BOISE — A former Idaho State Controller’s Office employee has filed a claim alleging a supervisor who recently left two state jobs sexually and racially harassed her and discriminated against her. The head of the Controller’s Office let the harassment continue, she says.
In her claim against the state, Lourdes Matsumoto specifically cites the actions of recently departed Chief of Staff Dan Goicoechea and elected State Controller Brandon Woolf. Matsumoto says she was hired as a deputy legal counsel and executive assistant to Woolf, but claims she was never allowed to serve in a role of counsel and that Woolf ceded his duties — including apparent oversight of her — to Goicoechea.
She lists numerous alleged examples of abusive language and violent acts by Goicoechea, in conversations involving her and/or multiple third parties. She accuses Woolf of either condoning or doing nothing to address that behavior.
Among the allegations:
▪ Goicoechea regularly talked about his sexual escapades and made possible sexual advances toward Matsumoto.
▪ Goicoechea made violent threats. In one instance, Matsumoto says Goicoechea made a comment about murdering people if something happened to one of his family members. Matsumoto tried to laugh it off as a joke, but she says Woolf, who was present at the time, told her Goicoechea was serious. Matsumoto also says Goicoechea carried a firearm to work and on several occasions showed it to her “to further threaten and intimidate her.”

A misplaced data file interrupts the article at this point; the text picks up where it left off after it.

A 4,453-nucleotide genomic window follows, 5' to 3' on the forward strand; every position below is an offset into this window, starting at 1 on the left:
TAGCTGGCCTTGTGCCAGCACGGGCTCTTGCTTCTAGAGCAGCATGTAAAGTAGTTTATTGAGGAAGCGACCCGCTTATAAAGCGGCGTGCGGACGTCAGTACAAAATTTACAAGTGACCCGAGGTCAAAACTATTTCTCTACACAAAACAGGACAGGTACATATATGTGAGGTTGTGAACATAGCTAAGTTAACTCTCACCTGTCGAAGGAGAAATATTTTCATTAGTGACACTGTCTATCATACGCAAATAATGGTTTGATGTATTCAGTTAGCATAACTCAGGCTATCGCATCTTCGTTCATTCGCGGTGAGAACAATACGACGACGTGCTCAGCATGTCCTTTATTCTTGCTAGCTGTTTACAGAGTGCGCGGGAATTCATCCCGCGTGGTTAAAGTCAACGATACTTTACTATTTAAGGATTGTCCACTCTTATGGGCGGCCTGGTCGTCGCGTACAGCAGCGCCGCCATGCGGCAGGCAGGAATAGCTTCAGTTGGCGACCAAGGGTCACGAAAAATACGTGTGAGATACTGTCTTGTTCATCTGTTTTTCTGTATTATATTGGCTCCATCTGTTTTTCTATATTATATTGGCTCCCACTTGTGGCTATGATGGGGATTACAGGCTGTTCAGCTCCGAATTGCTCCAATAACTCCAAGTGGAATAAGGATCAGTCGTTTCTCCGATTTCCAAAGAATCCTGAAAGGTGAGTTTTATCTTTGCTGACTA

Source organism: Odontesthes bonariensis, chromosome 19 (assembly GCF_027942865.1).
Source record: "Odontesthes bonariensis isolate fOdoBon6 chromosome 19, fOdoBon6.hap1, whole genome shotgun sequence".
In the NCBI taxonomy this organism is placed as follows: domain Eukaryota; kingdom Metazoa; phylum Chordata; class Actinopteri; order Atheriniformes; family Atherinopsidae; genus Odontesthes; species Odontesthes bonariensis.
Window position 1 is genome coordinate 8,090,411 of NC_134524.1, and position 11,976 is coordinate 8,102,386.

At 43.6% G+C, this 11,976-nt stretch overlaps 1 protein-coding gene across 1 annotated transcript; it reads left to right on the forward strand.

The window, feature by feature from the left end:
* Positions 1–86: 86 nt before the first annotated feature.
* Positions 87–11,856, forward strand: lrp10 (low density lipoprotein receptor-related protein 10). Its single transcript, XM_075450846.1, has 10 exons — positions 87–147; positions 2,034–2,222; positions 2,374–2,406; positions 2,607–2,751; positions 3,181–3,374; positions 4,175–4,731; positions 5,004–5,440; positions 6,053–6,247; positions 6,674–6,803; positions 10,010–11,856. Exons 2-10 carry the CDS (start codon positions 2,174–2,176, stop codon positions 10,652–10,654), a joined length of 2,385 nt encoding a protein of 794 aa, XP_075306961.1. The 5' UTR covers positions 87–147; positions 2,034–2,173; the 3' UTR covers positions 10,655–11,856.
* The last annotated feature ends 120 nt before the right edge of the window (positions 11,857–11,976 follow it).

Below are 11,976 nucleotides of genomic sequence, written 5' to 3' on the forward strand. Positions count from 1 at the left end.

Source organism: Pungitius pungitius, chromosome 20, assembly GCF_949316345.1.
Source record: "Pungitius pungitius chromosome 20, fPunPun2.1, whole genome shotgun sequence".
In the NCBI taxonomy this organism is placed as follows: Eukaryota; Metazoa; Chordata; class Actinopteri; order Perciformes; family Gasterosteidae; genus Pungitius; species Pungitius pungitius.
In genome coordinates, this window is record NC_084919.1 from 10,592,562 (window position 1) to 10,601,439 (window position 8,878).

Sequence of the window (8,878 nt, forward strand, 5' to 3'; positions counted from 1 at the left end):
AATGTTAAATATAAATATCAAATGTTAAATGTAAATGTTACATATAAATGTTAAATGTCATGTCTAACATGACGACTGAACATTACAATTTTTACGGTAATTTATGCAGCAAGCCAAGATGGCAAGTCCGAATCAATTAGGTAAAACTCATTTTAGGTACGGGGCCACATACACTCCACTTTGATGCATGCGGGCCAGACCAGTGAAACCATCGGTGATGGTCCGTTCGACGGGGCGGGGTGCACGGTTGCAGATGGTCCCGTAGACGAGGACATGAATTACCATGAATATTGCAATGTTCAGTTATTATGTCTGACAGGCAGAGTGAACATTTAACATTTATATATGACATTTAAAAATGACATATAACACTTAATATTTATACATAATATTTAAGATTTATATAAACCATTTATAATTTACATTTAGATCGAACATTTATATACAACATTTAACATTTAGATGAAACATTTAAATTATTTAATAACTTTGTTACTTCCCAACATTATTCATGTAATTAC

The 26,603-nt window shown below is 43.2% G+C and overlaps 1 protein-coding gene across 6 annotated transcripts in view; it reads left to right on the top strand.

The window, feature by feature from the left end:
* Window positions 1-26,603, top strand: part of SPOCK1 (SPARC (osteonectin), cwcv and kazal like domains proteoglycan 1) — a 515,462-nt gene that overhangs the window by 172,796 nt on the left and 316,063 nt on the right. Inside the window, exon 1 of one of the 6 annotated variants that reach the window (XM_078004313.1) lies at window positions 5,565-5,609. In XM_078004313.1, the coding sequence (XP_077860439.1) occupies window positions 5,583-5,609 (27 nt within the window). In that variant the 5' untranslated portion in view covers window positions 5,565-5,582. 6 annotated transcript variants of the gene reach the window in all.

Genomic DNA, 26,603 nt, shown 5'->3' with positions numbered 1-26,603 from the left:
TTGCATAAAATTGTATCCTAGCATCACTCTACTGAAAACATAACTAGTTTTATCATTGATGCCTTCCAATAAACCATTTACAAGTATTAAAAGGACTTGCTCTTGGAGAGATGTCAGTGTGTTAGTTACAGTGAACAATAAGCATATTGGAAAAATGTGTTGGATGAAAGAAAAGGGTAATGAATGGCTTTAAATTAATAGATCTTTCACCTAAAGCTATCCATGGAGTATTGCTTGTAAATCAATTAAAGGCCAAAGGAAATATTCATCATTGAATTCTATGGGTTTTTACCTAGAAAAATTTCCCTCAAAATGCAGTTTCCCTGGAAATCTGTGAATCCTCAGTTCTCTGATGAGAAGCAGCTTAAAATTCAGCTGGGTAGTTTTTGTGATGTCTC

▪ On July 14, one week before she resigned, Matsumoto said Goicoechea admonished her in a tense conversation for telling Woolf about a Department of Labor request to visit the controller’s office. According to the claim, “His face was red, his body posture was tense, his hands were clenched into fists, he leaned menacingly towards Ms. Matsumoto … and said, ‘You need to shut the (expletive) up and say ‘Yes, sir’ to me.’”
The tort claim was filed Monday by Matsumoto’s attorney, Lauren Scholnick with Strindberg and Scholnick. Such a claim serves as the precursor to a possible lawsuit.
The document says Matsumoto will release her claim if Goicoechea is removed from any supervisory role in state government, all Controller’s Office employees undergo harassment and discrimination training, the Controller’s Office changes its approach to handling internal grievances and harassment reports, and she receives a lump sum payment of $191,500.
All of this would have to happen by this Friday, Sept. 22.
Idaho statute gives the state 90 days to respond to the claim, either affirming or denying it.
Strindberg and Scholnick is the same law firm that represented Idaho State Police employee Brandon Eller and former Idaho Transportation Department Director Pam Lowe in their successful whistleblower claims against the state.
After serving 15 years as chief deputy to the last three state controllers, Goicoechea resigned earlier this year from the Controller’s Office to take a position as deputy for governmental affairs for the State Department of Education. Superintendent of Public Instruction Sherri Ybarra announced his new role on Aug. 14.
Goicoechea then resigned from the Department of Education this Monday, Sept. 18, the same day Matsumoto filed her claim.
The Controller’s Office expects to release a statement on Matsumoto’s claims later Wednesday.
Ybarra declined comment, with spokeswoman Allison Westfall calling Goicoechea’s departure this week “a confidential personnel matter.”
The Statesman has also reached out to Goicoechea for comment.